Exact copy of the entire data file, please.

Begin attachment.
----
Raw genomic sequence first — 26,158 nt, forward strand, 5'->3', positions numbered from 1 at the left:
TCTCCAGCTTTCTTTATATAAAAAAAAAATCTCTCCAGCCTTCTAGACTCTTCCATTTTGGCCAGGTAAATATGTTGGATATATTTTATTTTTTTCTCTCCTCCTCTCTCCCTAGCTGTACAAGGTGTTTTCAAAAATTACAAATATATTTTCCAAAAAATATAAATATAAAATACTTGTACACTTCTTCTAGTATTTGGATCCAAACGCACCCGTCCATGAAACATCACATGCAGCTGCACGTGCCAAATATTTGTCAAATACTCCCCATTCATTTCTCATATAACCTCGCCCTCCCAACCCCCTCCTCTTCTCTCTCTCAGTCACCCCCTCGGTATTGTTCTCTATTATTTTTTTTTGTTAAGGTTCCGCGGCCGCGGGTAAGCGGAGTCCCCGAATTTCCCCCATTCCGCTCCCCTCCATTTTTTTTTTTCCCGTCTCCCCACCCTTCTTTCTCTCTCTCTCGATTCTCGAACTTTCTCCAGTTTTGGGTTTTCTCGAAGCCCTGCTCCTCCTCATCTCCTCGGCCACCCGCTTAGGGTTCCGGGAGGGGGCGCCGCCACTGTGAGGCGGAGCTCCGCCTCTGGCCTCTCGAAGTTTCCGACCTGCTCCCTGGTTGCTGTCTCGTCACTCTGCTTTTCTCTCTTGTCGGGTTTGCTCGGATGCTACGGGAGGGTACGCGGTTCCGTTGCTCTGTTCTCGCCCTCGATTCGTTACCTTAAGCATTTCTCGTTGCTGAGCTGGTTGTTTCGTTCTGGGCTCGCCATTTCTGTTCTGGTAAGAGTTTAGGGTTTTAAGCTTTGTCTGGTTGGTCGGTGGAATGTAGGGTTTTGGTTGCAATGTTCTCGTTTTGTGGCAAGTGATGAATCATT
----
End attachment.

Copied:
Raw genomic sequence first — 26,158 nt, forward strand, 5'->3', positions numbered from 1 at the left:
TCTCCAGCTTTCTTTATATAAAAAAAAAATCTCTCCAGCCTTCTAGACTCTTCCATTTTGGCCAGGTAAATATGTTGGATATATTTTATTTTTTTCTCTCCTCCTCTCTCCCTAGCTGTACAAGGTGTTTTCAAAAATTACAAATATATTTTCCAAAAAATATAAATATAAAATACTTGTACACTTCTTCTAGTATTTGGATCCAAACGCACCCGTCCATGAAACATCACATGCAGCTGCACGTGCCAAATATTTGTCAAATACTCCCCATTCATTTCTCATATAACCTCGCCCTCCCAACCCCCTCCTCTTCTCTCTCTCAGTCACCCCCTCGGTATTGTTCTCTATTATTTTTTTTTGTTAAGGTTCCGCGGCCGCGGGTAAGCGGAGTCCCCGAATTTCCCCCATTCCGCTCCCCTCCATTTTTTTTTTTCCCGTCTCCCCACCCTTCTTTCTCTCTCTCTCGATTCTCGAACTTTCTCCAGTTTTGGGTTTTCTCGAAGCCCTGCTCCTCCTCATCTCCTCGGCCACCCGCTTAGGGTTCCGGGAGGGGGCGCCGCCACTGTGAGGCGGAGCTCCGCCTCTGGCCTCTCGAAGTTTCCGACCTGCTCCCTGGTTGCTGTCTCGTCACTCTGCTTTTCTCTCTTGTCGGGTTTGCTCGGATGCTACGGGAGGGTACGCGGTTCCGTTGCTCTGTTCTCGCCCTCGATTCGTTACCTTAAGCATTTCTCGTTGCTGAGCTGGTTGTTTCGTTCTGGGCTCGCCATTTCTGTTCTGGTAAGAGTTTAGGGTTTTAAGCTTTGTCTGGTTGGTCGGTGGAATGTAGGGTTTTGGTTGCAATGTTCTCGTTTTGTGGCAAGTGATGAATCATT